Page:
Well here’s what we are going to do about it.

I am not going to just tell you about it.

Let’s play the video.

You can do something about this TODAY.

When you walked in this morning, you found a card like THIS on your seat:

Please pull out your insurance card, and place a ‘Warn Me’ label on it.

These labels signal that you want to have a conversation with your health care provider about alternative, safer options.

Please, please talk to your loved ones, and share the ‘Warn Me’ labels with them.

I also urge you to visit the Memorial after Opening Session to learn more about this epidemic.

70% of employers in the nation are now affected by the opioid crisis. Talk to your leadership, and order these cards for your employees.

Once we truly see something, we cannot un-see it.

We all have a responsibility to keep each other safe, at work, at home, and on the road.

We’ve talked about being able to see hazards, but some not only see hazards, they put their own lives on the line to save others.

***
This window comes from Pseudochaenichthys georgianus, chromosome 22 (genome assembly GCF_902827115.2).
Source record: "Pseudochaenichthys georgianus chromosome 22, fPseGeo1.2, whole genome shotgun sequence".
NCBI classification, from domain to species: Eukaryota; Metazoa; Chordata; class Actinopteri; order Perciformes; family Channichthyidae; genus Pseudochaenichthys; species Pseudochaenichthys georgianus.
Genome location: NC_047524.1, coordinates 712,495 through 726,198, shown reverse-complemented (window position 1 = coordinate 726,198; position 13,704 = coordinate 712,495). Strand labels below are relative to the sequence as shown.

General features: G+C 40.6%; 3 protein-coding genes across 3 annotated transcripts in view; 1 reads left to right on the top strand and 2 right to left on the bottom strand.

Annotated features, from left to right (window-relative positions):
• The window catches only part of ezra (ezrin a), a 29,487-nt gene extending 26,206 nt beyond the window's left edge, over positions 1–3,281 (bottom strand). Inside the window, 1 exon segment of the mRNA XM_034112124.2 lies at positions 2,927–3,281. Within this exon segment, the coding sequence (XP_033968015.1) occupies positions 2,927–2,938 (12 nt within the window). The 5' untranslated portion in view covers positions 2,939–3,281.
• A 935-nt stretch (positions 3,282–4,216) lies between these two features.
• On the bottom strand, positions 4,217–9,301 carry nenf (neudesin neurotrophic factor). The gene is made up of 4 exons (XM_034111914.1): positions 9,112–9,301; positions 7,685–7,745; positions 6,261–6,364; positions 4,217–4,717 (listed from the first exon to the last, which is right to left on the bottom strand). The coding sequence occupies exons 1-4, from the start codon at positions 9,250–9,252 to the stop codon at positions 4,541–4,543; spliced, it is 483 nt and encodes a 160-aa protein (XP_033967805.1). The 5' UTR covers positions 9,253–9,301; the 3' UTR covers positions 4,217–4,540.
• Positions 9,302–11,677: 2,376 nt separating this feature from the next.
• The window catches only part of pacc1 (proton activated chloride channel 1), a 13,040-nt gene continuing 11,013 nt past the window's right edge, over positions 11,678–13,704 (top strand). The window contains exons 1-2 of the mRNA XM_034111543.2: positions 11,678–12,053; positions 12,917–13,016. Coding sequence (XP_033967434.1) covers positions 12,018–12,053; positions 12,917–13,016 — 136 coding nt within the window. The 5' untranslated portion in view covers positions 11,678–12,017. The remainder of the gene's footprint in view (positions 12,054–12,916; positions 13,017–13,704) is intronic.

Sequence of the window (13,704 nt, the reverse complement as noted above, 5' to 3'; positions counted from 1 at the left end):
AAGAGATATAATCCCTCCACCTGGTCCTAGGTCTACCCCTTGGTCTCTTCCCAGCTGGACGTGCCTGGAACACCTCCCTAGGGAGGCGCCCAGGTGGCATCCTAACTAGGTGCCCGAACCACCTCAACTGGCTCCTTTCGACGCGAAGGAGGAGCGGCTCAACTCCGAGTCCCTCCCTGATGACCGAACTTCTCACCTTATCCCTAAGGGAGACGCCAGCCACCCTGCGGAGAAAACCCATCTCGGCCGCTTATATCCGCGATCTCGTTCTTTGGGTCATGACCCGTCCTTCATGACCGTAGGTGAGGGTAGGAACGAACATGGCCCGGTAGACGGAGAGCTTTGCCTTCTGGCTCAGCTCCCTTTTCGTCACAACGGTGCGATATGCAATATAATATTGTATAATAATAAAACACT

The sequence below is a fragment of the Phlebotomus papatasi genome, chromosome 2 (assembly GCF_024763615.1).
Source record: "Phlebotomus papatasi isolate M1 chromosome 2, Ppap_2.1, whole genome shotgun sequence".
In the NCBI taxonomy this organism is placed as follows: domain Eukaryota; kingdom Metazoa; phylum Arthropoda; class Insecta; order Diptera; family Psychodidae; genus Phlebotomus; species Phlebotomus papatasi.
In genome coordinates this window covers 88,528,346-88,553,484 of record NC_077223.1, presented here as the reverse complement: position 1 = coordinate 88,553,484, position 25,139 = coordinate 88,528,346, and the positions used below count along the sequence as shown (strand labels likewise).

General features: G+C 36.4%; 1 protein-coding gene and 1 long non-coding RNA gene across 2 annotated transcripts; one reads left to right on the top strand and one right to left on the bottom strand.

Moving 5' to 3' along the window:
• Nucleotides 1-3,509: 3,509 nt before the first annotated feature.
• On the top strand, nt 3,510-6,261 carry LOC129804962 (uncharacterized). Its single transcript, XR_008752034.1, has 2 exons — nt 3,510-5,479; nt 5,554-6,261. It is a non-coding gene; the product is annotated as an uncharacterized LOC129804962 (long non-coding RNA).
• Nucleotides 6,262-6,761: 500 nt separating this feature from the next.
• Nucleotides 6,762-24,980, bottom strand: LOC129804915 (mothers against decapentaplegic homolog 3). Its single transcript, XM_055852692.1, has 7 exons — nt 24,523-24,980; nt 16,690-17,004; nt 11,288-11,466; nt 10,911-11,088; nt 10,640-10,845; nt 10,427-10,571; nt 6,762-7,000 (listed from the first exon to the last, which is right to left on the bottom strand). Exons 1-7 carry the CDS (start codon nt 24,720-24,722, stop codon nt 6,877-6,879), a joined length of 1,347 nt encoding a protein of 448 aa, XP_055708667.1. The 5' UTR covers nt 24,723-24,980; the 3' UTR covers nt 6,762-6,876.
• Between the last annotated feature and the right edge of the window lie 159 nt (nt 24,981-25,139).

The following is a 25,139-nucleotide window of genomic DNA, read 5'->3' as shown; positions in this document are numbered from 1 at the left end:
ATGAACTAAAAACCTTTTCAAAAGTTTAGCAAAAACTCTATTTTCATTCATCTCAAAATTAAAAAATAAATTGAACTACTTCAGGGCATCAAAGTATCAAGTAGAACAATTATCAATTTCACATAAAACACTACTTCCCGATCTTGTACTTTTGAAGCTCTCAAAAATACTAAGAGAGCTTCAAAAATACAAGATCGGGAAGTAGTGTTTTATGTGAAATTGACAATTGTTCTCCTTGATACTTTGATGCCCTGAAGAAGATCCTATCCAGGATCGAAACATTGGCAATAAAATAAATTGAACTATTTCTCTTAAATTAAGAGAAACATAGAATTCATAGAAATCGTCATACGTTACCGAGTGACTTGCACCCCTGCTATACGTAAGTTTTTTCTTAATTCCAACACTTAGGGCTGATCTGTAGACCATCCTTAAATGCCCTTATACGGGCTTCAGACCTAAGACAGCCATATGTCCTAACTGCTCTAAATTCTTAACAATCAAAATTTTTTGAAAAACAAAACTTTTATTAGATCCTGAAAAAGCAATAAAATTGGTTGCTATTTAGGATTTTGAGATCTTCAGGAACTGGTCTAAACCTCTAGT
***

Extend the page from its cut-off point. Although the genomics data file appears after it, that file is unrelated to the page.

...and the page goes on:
First responders are often the unseen and unsung heroes.

Thank you to everyone here in Houston and other hard hit areas around the country that have stepped up in times of crisis.

Like this officer who probably carried out many rescues before this picture was taken, as safety professionals you are often working behind the scenes.

While you are held accountable when something goes wrong, you don’t hear about it when everything goes right.

So this week is about recognizing YOU and making your impact visible.

You can see hazards that others miss.

You keep people safe.

Once your focus is clear, you make those hazards visible to others.

In my book, that makes you the unsung heroes in our workplaces.

Thank you for all you do. Have a great Congress!